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Colorado River once again--briefly--flows to the sea
June 14, 2014 11:09 PM   Subscribe


 
Thanks for posting. I really enjoyed the video.
posted by cairnoflore at 11:41 PM on June 14 [1 favorite]


Awesome project and post, thank you so much.
posted by faineant at 11:44 PM on June 14


You can see where the Colorado has been disappearing by looking at this Google satellite image (which is centered slightly west of where the Colorado's flow to the sea stops.)

HINT: Can you find the dividing border between the U.S. and Mexico by looking at the pattern of vegetation?
posted by twoleftfeet at 12:00 AM on June 15 [1 favorite]


(It's "Cortés", no "z").
posted by Joakim Ziegler at 1:17 AM on June 15


Fiction that's getting all too real: The Tamarisk Hunter by Paolo Bacigalupi.
posted by Joe in Australia at 1:47 AM on June 15 [2 favorites]


The Outside article made me cry. Really too bad that a city has had its heart torn out like that.
posted by empath at 3:14 AM on June 15 [1 favorite]


Previously
posted by dry white toast at 4:07 AM on June 15


I'd like to see the Colorado river restored to annual flow, but with the impending water shortages, I can't see it happening. We need to start rationing now, no reason why people should expect spinach out of season.
posted by arcticseal at 6:35 AM on June 15


Isn't stopping rivers from flowing causing droughts?
posted by dabitch at 6:52 AM on June 15


As with the previously, this is great news and it took an amazing process to get this far.

Isn't stopping rivers from flowing causing droughts?

Overextraction and diverting water out of a basin has a lot of negative local effects but does not cause region-wide droughts. Water rights in the west were largely apportioned at a wetter moment in history (and were over allocated even then); the recent drought has been making the scale of those errors very apparent.
posted by Dip Flash at 7:04 AM on June 15 [2 favorites]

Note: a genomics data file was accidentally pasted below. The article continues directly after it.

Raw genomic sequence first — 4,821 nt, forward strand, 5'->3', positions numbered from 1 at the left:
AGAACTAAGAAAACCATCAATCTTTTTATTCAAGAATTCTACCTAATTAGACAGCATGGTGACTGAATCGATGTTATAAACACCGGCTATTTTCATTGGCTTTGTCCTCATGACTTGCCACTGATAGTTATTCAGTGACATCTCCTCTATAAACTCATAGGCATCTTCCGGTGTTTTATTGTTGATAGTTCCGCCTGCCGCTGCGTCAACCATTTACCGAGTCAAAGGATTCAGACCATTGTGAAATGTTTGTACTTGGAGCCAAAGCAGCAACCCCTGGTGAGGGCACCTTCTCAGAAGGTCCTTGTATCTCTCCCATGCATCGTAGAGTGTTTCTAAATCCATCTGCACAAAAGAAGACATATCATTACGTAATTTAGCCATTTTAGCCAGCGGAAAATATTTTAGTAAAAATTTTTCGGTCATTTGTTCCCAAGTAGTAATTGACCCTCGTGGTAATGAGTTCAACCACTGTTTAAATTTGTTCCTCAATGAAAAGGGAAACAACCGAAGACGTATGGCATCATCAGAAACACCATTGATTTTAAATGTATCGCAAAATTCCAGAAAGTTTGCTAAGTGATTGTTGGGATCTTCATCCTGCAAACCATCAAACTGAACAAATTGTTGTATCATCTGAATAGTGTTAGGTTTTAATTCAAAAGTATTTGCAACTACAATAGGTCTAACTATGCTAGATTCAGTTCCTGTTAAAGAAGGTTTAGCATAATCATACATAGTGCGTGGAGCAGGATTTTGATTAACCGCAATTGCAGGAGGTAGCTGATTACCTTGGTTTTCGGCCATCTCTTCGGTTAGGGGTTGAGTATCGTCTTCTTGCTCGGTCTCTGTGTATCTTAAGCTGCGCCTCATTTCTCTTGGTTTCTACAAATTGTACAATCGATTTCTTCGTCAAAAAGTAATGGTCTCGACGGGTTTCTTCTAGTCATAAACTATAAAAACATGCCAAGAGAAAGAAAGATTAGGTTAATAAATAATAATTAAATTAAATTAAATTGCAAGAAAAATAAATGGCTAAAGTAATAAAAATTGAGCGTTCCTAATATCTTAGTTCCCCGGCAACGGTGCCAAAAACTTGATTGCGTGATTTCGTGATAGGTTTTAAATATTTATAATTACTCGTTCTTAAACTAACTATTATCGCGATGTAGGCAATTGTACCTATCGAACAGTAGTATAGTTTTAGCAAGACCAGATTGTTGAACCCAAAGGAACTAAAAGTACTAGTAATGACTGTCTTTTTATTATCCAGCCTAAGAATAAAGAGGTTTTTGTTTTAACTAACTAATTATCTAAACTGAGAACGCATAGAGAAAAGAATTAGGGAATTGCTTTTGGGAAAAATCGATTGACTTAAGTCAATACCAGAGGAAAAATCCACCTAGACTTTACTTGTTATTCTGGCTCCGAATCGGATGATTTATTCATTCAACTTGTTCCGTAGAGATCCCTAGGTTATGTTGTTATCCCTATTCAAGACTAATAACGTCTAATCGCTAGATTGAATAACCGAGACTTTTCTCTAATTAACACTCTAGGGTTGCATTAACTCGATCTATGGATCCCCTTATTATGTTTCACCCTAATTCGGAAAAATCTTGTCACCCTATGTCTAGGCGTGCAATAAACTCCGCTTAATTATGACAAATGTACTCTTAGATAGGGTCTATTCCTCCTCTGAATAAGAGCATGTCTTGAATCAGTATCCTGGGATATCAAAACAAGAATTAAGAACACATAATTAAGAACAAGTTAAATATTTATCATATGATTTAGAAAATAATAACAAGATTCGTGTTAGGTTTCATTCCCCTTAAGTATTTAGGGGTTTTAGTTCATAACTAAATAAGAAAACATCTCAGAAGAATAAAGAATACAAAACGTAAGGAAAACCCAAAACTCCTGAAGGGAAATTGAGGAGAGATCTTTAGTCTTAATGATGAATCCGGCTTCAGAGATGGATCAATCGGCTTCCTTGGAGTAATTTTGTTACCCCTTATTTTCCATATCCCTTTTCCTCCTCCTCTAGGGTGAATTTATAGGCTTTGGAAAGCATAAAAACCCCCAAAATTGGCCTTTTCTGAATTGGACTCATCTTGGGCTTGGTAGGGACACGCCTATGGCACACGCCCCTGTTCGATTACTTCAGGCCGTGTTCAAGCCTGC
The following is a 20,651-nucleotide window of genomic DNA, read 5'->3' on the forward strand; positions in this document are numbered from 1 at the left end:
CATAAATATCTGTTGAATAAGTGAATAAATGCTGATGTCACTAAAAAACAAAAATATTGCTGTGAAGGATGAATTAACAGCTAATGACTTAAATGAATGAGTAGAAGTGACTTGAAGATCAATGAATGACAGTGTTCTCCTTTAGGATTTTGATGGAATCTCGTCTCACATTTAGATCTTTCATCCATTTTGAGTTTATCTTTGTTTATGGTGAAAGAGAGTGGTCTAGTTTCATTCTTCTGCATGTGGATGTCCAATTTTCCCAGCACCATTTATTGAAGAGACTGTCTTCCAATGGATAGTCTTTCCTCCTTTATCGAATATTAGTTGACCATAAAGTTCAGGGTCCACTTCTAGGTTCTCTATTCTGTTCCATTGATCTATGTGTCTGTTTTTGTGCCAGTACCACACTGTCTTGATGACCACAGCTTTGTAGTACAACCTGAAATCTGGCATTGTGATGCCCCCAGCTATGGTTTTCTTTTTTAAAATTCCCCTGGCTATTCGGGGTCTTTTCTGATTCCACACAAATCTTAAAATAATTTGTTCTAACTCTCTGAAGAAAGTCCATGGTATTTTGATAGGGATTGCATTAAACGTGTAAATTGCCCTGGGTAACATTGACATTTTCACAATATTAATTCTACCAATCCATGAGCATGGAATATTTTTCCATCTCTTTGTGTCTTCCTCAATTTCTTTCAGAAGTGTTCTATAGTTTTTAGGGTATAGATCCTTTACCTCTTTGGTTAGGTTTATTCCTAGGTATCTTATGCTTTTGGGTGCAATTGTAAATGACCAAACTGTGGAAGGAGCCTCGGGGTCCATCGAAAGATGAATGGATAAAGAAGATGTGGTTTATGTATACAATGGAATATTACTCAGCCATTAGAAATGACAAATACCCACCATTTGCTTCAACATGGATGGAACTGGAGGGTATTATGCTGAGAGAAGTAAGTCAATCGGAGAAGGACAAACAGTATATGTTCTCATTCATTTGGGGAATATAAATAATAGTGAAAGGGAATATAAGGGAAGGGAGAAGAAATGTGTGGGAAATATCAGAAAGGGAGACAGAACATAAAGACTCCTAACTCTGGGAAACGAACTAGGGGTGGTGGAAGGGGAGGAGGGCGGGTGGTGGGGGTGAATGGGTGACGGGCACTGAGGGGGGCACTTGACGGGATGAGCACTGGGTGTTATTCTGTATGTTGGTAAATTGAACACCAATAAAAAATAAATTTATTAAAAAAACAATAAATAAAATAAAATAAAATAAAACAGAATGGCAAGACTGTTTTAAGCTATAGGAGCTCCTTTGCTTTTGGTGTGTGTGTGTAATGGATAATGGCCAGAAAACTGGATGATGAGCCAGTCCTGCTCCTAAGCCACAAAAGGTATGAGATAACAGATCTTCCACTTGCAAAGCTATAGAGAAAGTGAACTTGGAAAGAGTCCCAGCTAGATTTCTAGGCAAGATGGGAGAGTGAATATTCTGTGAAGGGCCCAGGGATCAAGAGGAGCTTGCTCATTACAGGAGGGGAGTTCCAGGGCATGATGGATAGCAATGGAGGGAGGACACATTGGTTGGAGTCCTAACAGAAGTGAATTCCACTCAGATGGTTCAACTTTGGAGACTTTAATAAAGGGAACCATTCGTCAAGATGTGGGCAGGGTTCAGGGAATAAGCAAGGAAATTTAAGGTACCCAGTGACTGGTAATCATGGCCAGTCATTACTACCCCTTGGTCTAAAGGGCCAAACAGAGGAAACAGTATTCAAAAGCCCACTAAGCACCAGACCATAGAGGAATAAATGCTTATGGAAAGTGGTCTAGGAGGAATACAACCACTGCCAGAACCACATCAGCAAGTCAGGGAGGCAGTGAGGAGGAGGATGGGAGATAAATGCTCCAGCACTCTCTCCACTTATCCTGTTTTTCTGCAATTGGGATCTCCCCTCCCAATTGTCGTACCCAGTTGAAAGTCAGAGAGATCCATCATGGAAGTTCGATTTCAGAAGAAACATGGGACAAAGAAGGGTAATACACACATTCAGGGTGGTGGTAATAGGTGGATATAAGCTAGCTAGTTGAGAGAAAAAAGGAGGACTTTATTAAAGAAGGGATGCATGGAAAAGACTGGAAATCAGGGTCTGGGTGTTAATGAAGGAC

Thanks for the map, twoleftfeet, it's quite interesting. Also interesting to go a bit north, and see the Central Valley, where much of our food is grown, and which depends on irrigation.
posted by theora55 at 7:47 AM on June 15


Twoleftfeet - at first glance I thought that map represented something politically meaningful, but on closer look I see that the southern side of the border there is occupied by the city of Mexicali, which, while significantly less green than the agricultural land north if the border, probably uses more water per square mile (?). Scanning along the border to the east and west, I don't see any such dramatic change in the vegetation in the areas away from that metro. In some places it is the southern side which is greener.
posted by OnceUponATime at 8:19 AM on June 15


You can see where the Colorado has been disappearing by looking at this Google satellite image (which is centered slightly west of where the Colorado's flow to the sea stops.)

HINT: Can you find the dividing border between the U.S. and Mexico by looking at the pattern of vegetation?


South of Calexico is the large city of Mexicali. In addition to not showing up on google satellite as green, they -- along with Tijuana -- use their Colorado River allocation for municipal purposes. Then due east of Mexicali there are sand dunes on both sides of both sides of the border. But if you look to the south and east south of Morelos Dam you'll see that there is a lot of Mexican agriculture as well. I've been around a lot of the area. The big difference is the size of the fieldss. The Mexican farms are smaller. One of outcomes of what is making flooding the area is the Mexican agriculture will adopt techniques to be more efficient with water use. The water savings will help rehab the Colorado river delta.

And Joakim, in the US the anglicized form of Cortés is most common. I usually see Sea of Cortez in English and Mar de Cortés in Spanish. Actually I will see Gulf of California/Golfo de California used as well on both sides of the border.
posted by birdherder at 8:38 AM on June 15


This seems too sensible and forward-thinking to be true... but it is! Thanks for posting - nice to have some good news on international conservation action.
posted by Sheydem-tants at 11:49 AM on June 15


Sea of Cortez in English and Mar de Cortés in Spanish

Thus listed in the US Board of Geographic Names database. Both are alternate names, of course.
posted by dhartung at 12:36 PM on June 15


Previously.
posted by MartinWisse at 12:47 PM on June 15


One particularly disgusting culprit in the death of the lower Colorado River is the gigantic Central Arizona Project, which draws water hundreds of miles through the Sonoran desert, suffering contamination, evaporation and the concentration of toxins the whole way, to distant cities so they can continue to use their vanishing, irreplaceable groundwater on their lush grassy lawns, endless golf courses, artificial lakes and outdoor evaporative coolers.
posted by George_Spiggott at 10:24 PM on June 15 [1 favorite]


It will be a good year for the Colorado - snow packs are higher than they have been in a long time and so, too, recent rainfall.

It's soggy enough that this happened.

To give you a sense of scale - that slide was 3 miles long and is 250 feet deep in places.
posted by Pogo_Fuzzybutt at 7:49 AM on June 16


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